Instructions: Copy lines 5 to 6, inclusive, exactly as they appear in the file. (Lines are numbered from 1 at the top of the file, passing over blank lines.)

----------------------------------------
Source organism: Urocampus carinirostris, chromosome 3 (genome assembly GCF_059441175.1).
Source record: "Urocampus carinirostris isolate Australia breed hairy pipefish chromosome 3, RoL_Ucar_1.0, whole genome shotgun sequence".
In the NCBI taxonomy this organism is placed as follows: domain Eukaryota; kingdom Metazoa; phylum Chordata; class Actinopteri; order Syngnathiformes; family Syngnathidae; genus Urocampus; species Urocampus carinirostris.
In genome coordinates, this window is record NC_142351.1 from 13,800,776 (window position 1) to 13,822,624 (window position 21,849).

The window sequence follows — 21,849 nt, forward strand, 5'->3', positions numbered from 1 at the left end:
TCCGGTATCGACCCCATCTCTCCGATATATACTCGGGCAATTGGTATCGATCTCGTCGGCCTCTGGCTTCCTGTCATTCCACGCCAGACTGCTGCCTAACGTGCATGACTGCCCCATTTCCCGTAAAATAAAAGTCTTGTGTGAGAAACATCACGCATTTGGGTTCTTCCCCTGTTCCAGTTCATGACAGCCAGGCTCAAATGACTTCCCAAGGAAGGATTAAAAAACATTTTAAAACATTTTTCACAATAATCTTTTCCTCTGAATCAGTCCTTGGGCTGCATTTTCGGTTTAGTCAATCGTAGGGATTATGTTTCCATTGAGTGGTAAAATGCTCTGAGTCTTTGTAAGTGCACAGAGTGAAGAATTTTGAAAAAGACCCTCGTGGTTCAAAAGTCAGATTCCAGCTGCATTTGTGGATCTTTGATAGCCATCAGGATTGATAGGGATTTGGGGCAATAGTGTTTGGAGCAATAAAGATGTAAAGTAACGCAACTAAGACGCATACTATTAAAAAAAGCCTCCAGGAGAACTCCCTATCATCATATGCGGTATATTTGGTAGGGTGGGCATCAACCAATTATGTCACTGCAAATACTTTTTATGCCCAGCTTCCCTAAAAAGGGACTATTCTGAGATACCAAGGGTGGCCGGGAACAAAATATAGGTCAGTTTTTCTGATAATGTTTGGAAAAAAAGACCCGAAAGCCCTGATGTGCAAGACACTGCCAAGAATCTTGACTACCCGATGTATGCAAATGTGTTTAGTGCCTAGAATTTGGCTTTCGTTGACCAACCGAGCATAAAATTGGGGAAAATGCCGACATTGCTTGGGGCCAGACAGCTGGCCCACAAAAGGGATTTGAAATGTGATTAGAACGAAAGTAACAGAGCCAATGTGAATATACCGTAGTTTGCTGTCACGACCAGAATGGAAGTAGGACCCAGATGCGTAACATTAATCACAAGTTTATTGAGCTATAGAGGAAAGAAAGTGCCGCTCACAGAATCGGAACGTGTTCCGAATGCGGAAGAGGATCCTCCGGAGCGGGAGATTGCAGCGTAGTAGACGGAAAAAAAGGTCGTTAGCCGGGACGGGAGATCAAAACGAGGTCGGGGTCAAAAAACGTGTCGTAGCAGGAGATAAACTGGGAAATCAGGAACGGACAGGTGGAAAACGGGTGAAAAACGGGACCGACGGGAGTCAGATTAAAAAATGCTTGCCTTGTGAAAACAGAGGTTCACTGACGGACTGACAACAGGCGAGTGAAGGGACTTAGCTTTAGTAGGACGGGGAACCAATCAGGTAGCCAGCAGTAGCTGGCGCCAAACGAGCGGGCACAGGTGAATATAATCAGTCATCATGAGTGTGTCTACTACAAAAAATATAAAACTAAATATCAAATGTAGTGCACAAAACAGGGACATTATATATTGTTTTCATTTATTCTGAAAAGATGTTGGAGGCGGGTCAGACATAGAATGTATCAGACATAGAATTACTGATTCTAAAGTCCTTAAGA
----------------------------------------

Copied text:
The window sequence follows — 21,849 nt, forward strand, 5'->3', positions numbered from 1 at the left end:
TCCGGTATCGACCCCATCTCTCCGATATATACTCGGGCAATTGGTATCGATCTCGTCGGCCTCTGGCTTCCTGTCATTCCACGCCAGACTGCTGCCTAACGTGCATGACTGCCCCATTTCCCGTAAAATAAAAGTCTTGTGTGAGAAACATCACGCATTTGGGTTCTTCCCCTGTTCCAGTTCATGACAGCCAGGCTCAAATGACTTCCCAAGGAAGGATTAAAAAACATTTTAAAACATTTTTCACAATAATCTTTTCCTCTGAATCAGTCCTTGGGCTGCATTTTCGGTTTAGTCAATCGTAGGGATTATGTTTCCATTGAGTGGTAAAATGCTCTGAGTCTTTGTAAGTGCACAGAGTGAAGAATTTTGAAAAAGACCCTCGTGGTTCAAAAGTCAGATTCCAGCTGCATTTGTGGATCTTTGATAGCCATCAGGATTGATAGGGATTTGGGGCAATAGTGTTTGGAGCAATAAAGATGTAAAGTAACGCAACTAAGACGCATACTATTAAAAAAAGCCTCCAGGAGAACTCCCTATCATCATATGCGGTATATTTGGTAGGGTGGGCATCAACCAATTATGTCACTGCAAATACTTTTTATGCCCAGCTTCCCTAAAAAGGGACTATTCTGAGATACCAAGGGTGGCCGGGAACAAAATATAGGTCAGTTTTTCTGATAATGTTTGGAAAAAAAGACCCGAAAGCCCTGATGTGCAAGACACTGCCAAGAATCTTGACTACCCGATGTATGCAAATGTGTTTAGTGCCTAGAATTTGGCTTTCGTTGACCAACCGAGCATAAAATTGGGGAAAATGCCGACATTGCTTGGGGCCAGACAGCTGGCCCACAAAAGGGATTTGAAATGTGATTAGAACGAAAGTAACAGAGCCAATGTGAATATACCGTAGTTTGCTGTCACGACCAGAATGGAAGTAGGACCCAGATGCGTAACATTAATCACAAGTTTATTGAGCTATAGAGGAAAGAAAGTGCCGCTCACAGAATCGGAACGTGTTCCGAATGCGGAAGAGGATCCTCCGGAGCGGGAGATTGCAGCGTAGTAGACGGAAAAAAAGGTCGTTAGCCGGGACGGGAGATCAAAACGAGGTCGGGGTCAAAAAACGTGTCGTAGCAGGAGATAAACTGGGAAATCAGGAACGGACAGGTGGAAAACGGGTGAAAAACGGGACCGACGGGAGTCAGATTAAAAAATGCTTGCCTTGTGAAAACAGAGGTTCACTGACGGACTGACAACAGGCGAGTGAAGGGACTTAGCTTTAGTAGGACGGGGAACCAATCAGGTAGCCAGCAGTAGCTGGCGCCAAACGAGCGGGCACAGGTGAATATAATCAGTCATCATGAGTGTGTCTACTACAAAAAATATAAAACTAAATATCAAATGTAGTGCACAAAACAGGGACATTATATATTGTTTTCATTTATTCTGAAAAGATGTTGGAGGCGGGTCAGACATAGAATGTATCAGACATAGAATTACTGATTCTAAAGTCCTTAAGA